The vaping industry in Britain is currently regulated by the Tobacco & Related Products Regulations 2016 (TRPR), which is the UK’s implementation of the European Tobacco Products Directive (TPD). As an EU Member State at the time, the UK was obliged to bring these regulations into force. However, with the Brexit transition period now expired, whose guidance will we follow if not the TPD’s? And should we be feeling optimistic or pessimistic towards the future of vaping in the UK? There is currently a lot of speculation regarding these matters and not much else. In this article, we’re going to go over all the information we’ve compiled from the head voices of multiple organisations and share our own views on the matter at hand. We’ll try to collectively gain a rough insight into where things may be headed in this post-Brexit era.
Will the TRPR be reviewed?
Referencing the Tobacco Control Plan published by our government in 2017, “the government has made a commitment to review the TRPR by May 2021 to consider its regulatory impact”. Vaping campaigners are keen for this to happen, as there has been a definite disconnect between our government’s views on vaping and other government’s within the EU. While countries like the Netherlands put further constraints on the vaping industry with flavour bans and vape taxation plans for this year, the UK has been world-leading in its positive scientific backing.
Public Health England has been the driving force behind this, with no other government body in the world showing anywhere near the same level of endorsement. Their study which concluded that e-cigarettes are “95% less harmful than tobacco” has been vital to the wellbeing of our industry, helping to dismiss false claims of vaping-related illnesses, such as that which occurred in America with the so-called “vaping lung disease”. Doesn’t it also seem a little coincidental that as well as being the only country to publish such positive studies, we’re also globally ranked as the most resistant to tobacco industry lobbying? We’ll let you draw your own conclusions from that.
So, yes, the TRPR is very much on track to being revised at some point in the near future, but the real question remains: what regulations could and should change? At this point, we can only but hope for the best. What we do know for sure, however, is that a move away from the constraints of EU’s tobacco control policy opens the doors for us to set our own rules and regulations. We may finally be able to move on from the seemingly archaic restrictions on sizes of bottles containing nicotine and advertisement prohibition (etc.) which only help to further discourage people from ever picking up a vape device. Let’s make vaping a cheaper and more accessible option to those who need it most.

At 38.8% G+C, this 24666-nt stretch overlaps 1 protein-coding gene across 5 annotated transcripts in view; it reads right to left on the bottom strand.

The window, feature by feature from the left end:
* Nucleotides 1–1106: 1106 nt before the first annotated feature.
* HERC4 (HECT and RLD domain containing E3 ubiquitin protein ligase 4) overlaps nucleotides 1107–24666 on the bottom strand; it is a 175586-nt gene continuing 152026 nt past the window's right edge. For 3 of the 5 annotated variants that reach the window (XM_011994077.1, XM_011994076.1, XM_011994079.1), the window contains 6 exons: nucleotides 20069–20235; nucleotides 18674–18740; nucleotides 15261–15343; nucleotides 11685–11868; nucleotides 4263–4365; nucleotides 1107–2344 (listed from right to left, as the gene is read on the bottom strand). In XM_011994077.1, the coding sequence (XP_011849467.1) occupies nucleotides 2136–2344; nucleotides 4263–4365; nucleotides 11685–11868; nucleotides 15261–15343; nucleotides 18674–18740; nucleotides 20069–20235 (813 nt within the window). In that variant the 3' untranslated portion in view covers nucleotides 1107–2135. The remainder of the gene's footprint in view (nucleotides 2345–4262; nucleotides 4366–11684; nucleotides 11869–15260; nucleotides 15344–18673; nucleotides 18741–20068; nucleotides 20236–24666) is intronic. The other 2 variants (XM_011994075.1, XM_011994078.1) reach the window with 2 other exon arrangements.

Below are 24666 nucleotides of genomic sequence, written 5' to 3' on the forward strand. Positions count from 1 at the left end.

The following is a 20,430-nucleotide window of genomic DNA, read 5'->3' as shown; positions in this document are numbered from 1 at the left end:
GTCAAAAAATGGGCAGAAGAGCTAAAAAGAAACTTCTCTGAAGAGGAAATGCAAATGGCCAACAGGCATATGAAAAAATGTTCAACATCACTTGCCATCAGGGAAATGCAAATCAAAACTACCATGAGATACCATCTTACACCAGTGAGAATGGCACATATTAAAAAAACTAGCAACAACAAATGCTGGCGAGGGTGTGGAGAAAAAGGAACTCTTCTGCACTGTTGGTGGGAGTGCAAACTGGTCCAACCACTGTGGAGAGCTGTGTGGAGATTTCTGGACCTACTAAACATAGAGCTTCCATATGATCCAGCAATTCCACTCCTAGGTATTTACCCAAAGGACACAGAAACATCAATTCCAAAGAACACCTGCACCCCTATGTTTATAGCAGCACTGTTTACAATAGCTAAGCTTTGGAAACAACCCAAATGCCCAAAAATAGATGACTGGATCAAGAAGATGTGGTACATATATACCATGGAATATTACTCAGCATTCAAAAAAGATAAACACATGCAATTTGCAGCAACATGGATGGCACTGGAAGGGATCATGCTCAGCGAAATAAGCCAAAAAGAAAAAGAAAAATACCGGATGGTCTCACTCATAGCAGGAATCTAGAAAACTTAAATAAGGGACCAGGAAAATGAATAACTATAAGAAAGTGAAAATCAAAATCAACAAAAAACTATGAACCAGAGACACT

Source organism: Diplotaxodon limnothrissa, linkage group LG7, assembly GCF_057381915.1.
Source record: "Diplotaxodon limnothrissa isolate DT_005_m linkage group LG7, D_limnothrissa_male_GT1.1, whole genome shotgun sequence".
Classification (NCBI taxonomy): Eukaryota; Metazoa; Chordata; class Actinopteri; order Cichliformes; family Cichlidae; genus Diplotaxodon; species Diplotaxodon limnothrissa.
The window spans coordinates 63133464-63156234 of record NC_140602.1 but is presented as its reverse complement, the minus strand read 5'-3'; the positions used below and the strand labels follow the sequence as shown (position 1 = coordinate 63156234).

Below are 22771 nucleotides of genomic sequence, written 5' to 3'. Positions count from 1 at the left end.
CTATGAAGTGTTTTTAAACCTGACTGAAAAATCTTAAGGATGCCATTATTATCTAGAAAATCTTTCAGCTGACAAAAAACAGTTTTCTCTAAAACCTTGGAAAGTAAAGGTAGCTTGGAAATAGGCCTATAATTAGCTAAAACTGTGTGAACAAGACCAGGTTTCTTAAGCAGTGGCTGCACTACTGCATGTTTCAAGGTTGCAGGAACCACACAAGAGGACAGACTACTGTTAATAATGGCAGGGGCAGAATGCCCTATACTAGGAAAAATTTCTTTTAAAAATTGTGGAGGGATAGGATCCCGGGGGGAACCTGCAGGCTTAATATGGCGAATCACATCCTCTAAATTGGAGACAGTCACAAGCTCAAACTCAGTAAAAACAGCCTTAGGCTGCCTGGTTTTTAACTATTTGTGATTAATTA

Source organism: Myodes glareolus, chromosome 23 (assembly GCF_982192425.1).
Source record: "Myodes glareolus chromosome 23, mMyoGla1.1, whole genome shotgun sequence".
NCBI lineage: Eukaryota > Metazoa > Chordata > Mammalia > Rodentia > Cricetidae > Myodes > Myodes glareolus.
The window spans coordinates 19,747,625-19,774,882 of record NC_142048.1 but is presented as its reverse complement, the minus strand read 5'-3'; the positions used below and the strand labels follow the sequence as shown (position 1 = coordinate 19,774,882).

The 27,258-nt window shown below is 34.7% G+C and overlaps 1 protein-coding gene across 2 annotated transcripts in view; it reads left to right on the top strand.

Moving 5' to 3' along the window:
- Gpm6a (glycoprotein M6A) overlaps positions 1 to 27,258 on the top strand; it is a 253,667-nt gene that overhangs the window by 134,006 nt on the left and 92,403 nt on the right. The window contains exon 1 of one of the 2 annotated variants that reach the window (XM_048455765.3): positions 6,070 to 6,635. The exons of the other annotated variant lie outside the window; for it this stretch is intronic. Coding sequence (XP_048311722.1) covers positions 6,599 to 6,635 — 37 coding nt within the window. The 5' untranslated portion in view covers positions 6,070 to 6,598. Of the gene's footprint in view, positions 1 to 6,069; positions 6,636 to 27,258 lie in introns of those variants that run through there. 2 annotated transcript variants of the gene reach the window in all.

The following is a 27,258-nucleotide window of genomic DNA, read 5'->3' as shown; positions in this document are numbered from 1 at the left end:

The NNA’s 10-step plan
So, in case you’re not already familiar with their work, the New Nicotine Alliance (NNA) is a group of individuals who contribute to improving “individual, organisational and public understanding of what is known as tobacco harm reduction”. They’ve recently made headlines by suggesting a set of proposals to the UK government, outlining ways in which a change in regulations could help achieve the UK Government’s goal of a smoke-free country by 2030.
You can view the entire letter by clicking here. We think the NNA has highlighted some poignant issues which need to be revised as soon as possible, and I don’t think any vaper in the UK can argue against the points raised. The letter ends with an invitation for the Government to work alongside the NNA in formulating the right approach to vaping in the UK.
The UK government has been widely in support of vaping and other so-called “novel nicotine products” over the years, so let’s hope they continue with this mindset now that Brexit is in full swing. It would be a complete u-turn on their part for them to act against this notion.
The IBVTA’s hopes and expectations